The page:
MICHEL MARTIN, HOST:
Earlier this week, a tragedy unfolded in northern Mexico in the state of Sonora, close to the U.S. border. Nine members of one Mormon family were murdered when gunmen ambushed the vehicles they were travelling in. Mexican authorities say they are still investigating why this happened. The victims were all dual U.S.-Mexican citizens, women and children who were members of a single Mormon family. That family is part of a Mormon community that first settled in northern Mexico more than a century ago.
To find out more, we've called Patrick Mason. He is an historian and professor of Mormon history and culture at Utah State University. Professor Mason, thank you so much for talking with us.
PATRICK MASON: My pleasure.
MARTIN: What drove Mormon families to settle in northern Mexico a century ago?
MASON: Well, it began first in the late 19th century. So the Church of Jesus Christ of Latter-day Saints had began practicing polygamy beginning in the 1850s, or at least began that the public practice of plural marriage. And the federal government began to pass a series of laws that were increasingly punitive. And church leaders sent a number of families to settle in northern Mexico, also in Canada, with the hope of escaping some of this federal prosecution. So that was the first wave of settlers, actually led by church leaders.
But then shortly after that, the church itself gave up polygamy. But a number of families thought that the Church was wrong to do so. And so then we saw another wave of immigration to northern Mexico and the establishment of new colonies in the early 20th century. And this time, it was families - not at the direction of the church but precisely because they wanted to continue to practice polygamy even though the church no longer countenanced it.
MARTIN: What about this particular family? Do - what do we know about them? Were they part of that that first wave or that second wave?
MASON: So this family was part of the movement in the early 20th century in which their ancestors went in order to continue to practice polygamy. And there are a number of different groups who did so. They're actually independent. So they're not associated with any particular church or sect or a group. These are independent people, some of whom practiced polygamy, many of whom do not. But they're not part of a larger group.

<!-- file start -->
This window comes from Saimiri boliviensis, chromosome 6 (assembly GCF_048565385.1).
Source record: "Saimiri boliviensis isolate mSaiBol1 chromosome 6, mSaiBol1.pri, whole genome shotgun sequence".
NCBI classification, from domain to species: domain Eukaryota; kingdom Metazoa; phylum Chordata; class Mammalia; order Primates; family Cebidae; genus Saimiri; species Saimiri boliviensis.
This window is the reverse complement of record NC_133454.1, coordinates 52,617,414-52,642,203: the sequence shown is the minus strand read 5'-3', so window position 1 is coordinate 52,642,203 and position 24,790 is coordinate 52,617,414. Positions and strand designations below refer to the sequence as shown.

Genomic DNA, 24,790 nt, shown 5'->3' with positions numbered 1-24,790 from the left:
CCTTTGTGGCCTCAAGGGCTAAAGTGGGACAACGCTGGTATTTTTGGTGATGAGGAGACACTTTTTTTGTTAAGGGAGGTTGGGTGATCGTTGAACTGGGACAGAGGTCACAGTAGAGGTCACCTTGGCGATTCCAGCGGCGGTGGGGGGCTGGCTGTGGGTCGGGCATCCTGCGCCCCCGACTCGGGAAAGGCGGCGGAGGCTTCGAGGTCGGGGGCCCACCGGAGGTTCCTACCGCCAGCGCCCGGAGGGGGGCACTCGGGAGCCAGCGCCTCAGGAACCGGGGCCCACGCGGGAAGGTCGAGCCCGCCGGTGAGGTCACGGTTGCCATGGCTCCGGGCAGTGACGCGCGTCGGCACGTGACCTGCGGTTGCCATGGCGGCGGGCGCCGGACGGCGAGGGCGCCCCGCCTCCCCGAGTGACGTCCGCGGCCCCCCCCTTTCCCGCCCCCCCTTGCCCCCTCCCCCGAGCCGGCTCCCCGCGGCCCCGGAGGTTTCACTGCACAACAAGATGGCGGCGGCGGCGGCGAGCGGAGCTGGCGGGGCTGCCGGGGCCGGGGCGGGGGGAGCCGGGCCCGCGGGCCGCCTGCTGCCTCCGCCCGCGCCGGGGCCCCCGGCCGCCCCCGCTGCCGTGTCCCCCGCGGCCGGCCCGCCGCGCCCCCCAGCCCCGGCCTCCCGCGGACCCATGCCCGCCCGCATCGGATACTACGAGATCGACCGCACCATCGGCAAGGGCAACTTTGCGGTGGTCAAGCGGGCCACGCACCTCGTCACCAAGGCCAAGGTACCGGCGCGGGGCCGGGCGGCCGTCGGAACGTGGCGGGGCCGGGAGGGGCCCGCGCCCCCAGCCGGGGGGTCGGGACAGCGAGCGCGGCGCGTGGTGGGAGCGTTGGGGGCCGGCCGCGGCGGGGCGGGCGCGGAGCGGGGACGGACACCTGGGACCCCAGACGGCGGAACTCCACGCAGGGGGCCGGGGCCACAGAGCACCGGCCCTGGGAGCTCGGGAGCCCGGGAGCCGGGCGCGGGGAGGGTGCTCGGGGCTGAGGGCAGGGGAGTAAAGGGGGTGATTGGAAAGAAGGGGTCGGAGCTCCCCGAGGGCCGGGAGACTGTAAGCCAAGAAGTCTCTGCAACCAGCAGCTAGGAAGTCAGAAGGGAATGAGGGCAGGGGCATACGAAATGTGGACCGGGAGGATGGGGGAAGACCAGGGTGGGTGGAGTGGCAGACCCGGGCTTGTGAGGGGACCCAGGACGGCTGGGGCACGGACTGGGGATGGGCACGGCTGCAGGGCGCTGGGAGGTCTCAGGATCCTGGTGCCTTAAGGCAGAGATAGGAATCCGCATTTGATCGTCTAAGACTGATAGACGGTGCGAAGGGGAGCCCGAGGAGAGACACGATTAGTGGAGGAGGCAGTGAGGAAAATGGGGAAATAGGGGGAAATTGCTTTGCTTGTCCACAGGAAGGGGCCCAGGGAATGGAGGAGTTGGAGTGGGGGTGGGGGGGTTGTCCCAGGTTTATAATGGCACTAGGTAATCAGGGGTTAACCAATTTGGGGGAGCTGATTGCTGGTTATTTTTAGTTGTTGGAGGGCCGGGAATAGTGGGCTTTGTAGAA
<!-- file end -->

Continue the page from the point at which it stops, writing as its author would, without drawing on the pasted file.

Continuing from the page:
MARTIN: It's been my understanding that people in - who've been living in this particular area have faced danger for some time. I mean, they faced kidnapping. They faced a lot of challenges because, you know, parts of northern Mexico are understood to be dangerous because the drug cartels have been operating there - and also just because these are remote areas where people are, you know, separated, and it's not easy to get the authorities to intervene. So I just wondered if it has been understood that these areas were dangerous. And how have the families that lived there coped with that in recent years?
MASON: Yeah, it's really gone up and down over the decades. I mean, the whole reason why these families went down there was so they could live in peace. That became pretty tenuous early in the 20th century, largely because of the Mexican Revolution. And a number of families and others left. But for most of the 20th century, these families have lived in peace. And they've done pretty well. They've prospered within these rural areas. These are really distant from major population centers. In recent years, you're exactly right. With the rise of the cartel violence, there aren't very many places in Mexico that are escaping this kind of violence.
MARTIN: How do they support themselves, by the way? You said earlier that they have done well. What do they do?
MASON: So these are primarily agricultural communities. They're ranchers. They grow fruit. And these are family operations, but they also employ a number of local Mexican workers. And so the community itself is relatively small, only a few hundred people with maybe a few hundred other workers. But these are large families. One of the victims whose funeral was this week, she was the oldest of more than 40 children. And so these are big, close, tight-knit families that work these lands.
MARTIN: Do they have ongoing relationships? Like, is there a relationship between these communities and the Church of Jesus Christ of Latter-day Saints in the United States as presently constituted?
MASON: So no, these communities are independent of the Church of Jesus Christ of Latter-day Saints, which is headquartered in Salt Lake. But they do have a number of relationships with people in Utah. These are big families, so their extended families, many of them live in Utah or other places in the United States. Many of them will go to work in the United States. Many of them, their business takes them to and from across the border.
You know, these borders are relatively porous for these folks. They've lived on these lands for generations, and they've raised their children there. And so it'll be interesting to see if a tragedy like this actually works to provide some kind of reconciliation between communities that over the years really haven't had that much to do with one another.
MARTIN: That is Patrick Mason. He's professor of Mormon history and culture at Utah State University. He joined us from Logan, Utah. Professor Mason, thank you so much for talking with us, although - again, I deeply regret why we're talking. But thank you for speaking with us.
MASON: Thank you. Transcript provided by NPR, Copyright NPR.